The Wetlands of California's Central Valley

Abstract

A wetland is an area of land that is either covered or saturated with water for all or part of the year. Depending on how a wetland formed and the types of vegetation it supports, specific wetlands may also be called swamps, marshes, bogs, vernal pools, fens, or other names. In California, most of our wetlands are marshes.Wetlands support an astounding number and diversity of species. Across the U.S., over one-third of threatened and endangered species live exclusively in wetlands and almost half of all listed species depend on wetlands for at least part of their lives. In California specifically, wetlands are critical for many migratory and resident birds, fish, mammals, reptiles and amphibians. Learn more about the importance of California’s Central Valley wetlands in our storymap.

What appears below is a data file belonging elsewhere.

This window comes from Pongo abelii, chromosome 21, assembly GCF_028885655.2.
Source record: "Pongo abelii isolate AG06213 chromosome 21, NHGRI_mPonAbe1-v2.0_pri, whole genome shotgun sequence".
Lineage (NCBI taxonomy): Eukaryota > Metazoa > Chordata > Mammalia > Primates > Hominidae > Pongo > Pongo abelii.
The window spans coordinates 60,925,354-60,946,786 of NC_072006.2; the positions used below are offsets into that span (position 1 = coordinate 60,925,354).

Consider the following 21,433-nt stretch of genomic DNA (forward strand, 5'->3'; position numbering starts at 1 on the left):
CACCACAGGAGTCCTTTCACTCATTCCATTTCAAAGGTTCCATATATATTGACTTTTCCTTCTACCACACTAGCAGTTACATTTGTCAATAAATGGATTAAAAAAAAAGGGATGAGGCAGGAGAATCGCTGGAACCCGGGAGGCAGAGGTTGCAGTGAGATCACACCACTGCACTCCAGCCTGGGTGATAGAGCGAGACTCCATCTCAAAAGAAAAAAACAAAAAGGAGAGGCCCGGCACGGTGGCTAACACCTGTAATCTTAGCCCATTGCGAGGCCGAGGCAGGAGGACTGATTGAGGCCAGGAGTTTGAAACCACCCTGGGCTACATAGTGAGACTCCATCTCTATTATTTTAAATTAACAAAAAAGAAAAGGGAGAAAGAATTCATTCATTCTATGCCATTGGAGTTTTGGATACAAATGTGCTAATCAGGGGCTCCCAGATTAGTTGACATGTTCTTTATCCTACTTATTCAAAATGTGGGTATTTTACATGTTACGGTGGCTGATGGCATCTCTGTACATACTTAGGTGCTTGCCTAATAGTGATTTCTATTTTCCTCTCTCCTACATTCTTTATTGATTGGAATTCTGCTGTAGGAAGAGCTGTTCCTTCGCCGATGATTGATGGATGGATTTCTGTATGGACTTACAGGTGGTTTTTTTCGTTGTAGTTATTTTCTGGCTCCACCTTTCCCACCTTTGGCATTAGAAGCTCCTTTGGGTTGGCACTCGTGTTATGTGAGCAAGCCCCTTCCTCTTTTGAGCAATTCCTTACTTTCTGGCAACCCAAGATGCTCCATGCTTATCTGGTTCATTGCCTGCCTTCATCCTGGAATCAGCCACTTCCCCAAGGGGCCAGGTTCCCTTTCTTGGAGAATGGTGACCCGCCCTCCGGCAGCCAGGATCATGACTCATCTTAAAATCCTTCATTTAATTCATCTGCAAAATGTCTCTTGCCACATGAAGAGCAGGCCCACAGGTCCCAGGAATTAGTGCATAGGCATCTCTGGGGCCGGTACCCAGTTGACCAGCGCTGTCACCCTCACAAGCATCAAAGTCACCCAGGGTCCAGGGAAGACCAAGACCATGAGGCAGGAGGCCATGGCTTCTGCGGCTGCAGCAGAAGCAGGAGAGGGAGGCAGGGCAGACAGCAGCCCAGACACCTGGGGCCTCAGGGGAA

Type
Publication
The Wetlands of California’s Central Valley
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Mae Lacey
Conservation GIS Analyst

As the Conservation GIS Analyst in the Center for Conservation Innovation, Mae provides support and leadership for geospatial product development across Defenders.

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